I'm packing my bags for Dubai this week to speak at the United Nations Climate Change Conference - or COP28.
Despite a record $1.1 Trillion of spending on clean energy investments in 2022, 80% of the world’s energy still comes from fossil fuels. Combine that with increasing concerns about the future of renewable industries like wind, and the path to Net Zero emissions continues to elude us. The argument I will be making in conversations this week is that we have become so focused on building tomorrow’s solutions that we’re missing opportunities to make real gains in emissions reductions today.
It’s not from indifference or malice, it’s just how we are wired. We obsess about building something new. We use terms like, “disrupt,” “revolutionize,” and “fundamentally change” to describe solutions to real world problems. We should dream big. We should invest in technology that can supercharge our efforts for Net Zero. But it’s that desire for moonshots over pragmatism that causes us to miss opportunities in plain sight.
Consider this; fixing one minor issue within coal and natural gas power plants, like the failure of boiler tubes, can eliminate up to 4.8% of projected U.S. emissions by 2030. Recent research by Rho Impact suggests that the failure of boiler tubes, a critical component of coal and natural gas-based energy generation, creates as much as 230 million metric tons of CO2 annually. That’s the equivalent to 4.8% of projected U.S. emissions in 2030 or the decarbonization potential of 274 million acres of forest. Impact today, while we invest in tomorrow.
When a power plant fails, we immediately turn to backup generation - or “peaker plants” as we call them in the U.S. These facilities have significantly larger emissions footprints than primary power plants. Our goal should be to operate them rarely.
So, why can’t we prevent things like boiler tubes from exploding? The key obstacle has been the lack of data. Critical infrastructure can suffer from catastrophic failure because we missed early warning signs. Physical realities like corrosion, erosion, and cracking that, if identified earlier, could have been easily addressed. Not unlike a doctor reading a patient’s test results and writing a prescription or suggesting an outpatient procedure. It’s about having the right data and using it to draw the right conclusions.
From a more global perspective, every piece of physical infrastructure we rely on to run our world - from energy to transportation to manufacturing - is still operated with limited data and largely disconnected from the digital revolution. Advances in technology like robotics, sensors and artificial intelligence give us a chance to collect and analyze data in ways that were unimaginable just five years ago. That can mean the difference between normal operations and catastrophic failures. Imagine using data and AI to prevent bridges from collapsing or explosions at refineries.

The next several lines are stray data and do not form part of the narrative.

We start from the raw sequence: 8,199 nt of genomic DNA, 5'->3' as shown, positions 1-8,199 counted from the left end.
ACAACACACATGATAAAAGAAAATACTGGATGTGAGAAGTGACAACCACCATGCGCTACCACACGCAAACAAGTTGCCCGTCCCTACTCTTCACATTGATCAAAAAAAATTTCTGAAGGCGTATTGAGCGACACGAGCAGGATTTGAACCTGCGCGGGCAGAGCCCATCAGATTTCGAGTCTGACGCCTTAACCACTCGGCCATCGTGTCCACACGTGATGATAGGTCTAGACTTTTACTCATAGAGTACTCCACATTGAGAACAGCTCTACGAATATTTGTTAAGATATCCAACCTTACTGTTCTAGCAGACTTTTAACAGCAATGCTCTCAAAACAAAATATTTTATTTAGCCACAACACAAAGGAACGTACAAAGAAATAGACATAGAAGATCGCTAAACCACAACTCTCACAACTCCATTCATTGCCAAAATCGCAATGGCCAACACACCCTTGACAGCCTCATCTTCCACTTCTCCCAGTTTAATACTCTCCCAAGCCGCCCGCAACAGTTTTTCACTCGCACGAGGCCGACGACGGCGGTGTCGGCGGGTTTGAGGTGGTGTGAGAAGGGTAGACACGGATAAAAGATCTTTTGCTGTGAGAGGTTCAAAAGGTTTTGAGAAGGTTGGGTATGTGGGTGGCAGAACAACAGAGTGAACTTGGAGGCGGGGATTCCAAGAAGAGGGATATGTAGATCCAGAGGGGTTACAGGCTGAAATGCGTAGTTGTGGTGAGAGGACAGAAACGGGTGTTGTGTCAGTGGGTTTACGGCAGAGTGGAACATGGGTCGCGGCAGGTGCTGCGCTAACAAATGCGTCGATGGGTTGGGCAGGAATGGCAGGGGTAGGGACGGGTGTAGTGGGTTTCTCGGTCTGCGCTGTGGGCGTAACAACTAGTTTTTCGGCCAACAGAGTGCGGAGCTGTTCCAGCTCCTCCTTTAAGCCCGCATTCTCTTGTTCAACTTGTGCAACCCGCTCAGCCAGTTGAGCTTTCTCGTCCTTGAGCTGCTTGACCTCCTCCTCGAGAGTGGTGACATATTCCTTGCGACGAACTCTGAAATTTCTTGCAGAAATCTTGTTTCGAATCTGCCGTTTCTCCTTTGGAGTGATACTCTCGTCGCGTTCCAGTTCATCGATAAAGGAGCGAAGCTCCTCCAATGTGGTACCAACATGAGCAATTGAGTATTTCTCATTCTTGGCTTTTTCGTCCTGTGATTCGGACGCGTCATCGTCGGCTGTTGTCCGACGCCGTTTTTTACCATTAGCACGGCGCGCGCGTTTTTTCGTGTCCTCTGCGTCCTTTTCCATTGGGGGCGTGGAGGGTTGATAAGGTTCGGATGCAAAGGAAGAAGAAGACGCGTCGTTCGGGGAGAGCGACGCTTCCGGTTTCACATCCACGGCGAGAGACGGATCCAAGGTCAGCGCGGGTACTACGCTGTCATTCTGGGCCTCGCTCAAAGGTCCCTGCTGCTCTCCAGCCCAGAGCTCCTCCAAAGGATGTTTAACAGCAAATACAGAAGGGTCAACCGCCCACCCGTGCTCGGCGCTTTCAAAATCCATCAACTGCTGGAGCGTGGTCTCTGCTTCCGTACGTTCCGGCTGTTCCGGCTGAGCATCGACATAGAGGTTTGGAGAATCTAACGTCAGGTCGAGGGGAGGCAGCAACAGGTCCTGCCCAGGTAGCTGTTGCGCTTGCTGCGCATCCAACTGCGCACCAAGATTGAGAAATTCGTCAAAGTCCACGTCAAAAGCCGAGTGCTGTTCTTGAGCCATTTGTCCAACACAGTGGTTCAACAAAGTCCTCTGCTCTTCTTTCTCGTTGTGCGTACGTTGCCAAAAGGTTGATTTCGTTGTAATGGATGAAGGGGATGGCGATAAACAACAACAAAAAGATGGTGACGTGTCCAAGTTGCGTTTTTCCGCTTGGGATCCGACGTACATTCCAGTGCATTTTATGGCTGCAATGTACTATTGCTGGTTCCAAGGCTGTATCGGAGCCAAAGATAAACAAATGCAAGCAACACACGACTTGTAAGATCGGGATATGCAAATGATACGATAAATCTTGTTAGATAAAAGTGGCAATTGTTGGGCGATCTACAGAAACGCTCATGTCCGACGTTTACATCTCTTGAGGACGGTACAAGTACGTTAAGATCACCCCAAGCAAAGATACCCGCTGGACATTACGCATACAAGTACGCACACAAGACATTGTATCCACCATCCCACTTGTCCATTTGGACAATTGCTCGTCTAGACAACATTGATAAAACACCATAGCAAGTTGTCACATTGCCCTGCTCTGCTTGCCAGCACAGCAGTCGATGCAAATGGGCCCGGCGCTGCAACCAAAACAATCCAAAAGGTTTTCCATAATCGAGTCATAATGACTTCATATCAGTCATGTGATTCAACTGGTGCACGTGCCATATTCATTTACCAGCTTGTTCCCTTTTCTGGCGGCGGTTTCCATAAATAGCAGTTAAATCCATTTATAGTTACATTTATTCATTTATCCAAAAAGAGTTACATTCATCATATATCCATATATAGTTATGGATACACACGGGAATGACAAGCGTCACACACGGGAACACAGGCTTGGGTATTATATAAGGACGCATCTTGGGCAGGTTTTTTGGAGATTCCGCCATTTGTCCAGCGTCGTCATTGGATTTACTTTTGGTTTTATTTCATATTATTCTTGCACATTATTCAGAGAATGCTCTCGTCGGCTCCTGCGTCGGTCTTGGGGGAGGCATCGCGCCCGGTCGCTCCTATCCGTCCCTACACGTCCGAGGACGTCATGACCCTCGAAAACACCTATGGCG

When I was a senior in college, I visited a power plant that was dealing with regular outages due to boiler tube failures. I was shocked that the plant manager was forced to make crucial decisions relying on sparse, subjective, and incomplete data points written on a notepad. Worst of all, people had died at the plant striving to obtain the data. As an engineer, I saw a solvable problem that inspired me to create the first wall-climbing robot, a precursor to what has evolved into Gecko Robotics, to digitize that power plant and hundreds more like it.
If ending something as mundane as boiler tube failures can make a real difference in emissions, imagine what’s possible by changing the way other industries with major carbon footprints operate. Stopping boiler tube explosions might not be the glamorous moonshot that makes the cover of Forbes Magazine, but it exemplifies the opportunity to use data to make concrete emissions reductions today. We must bias towards action if we have any shot at Net-Zero in our lifetime.
As the world turns its focus to COP28, and our vital mission of achieving Net Zero, let’s agree we can do both. We can dream big for tomorrow while also making tangible gains today. Data and advancing technology gives us a fighting chance, we just have to embrace it. That’s the conversation I’m looking to have this week - and if we’re successful - the legacy of COP28 will be less about press releases and more about outcomes.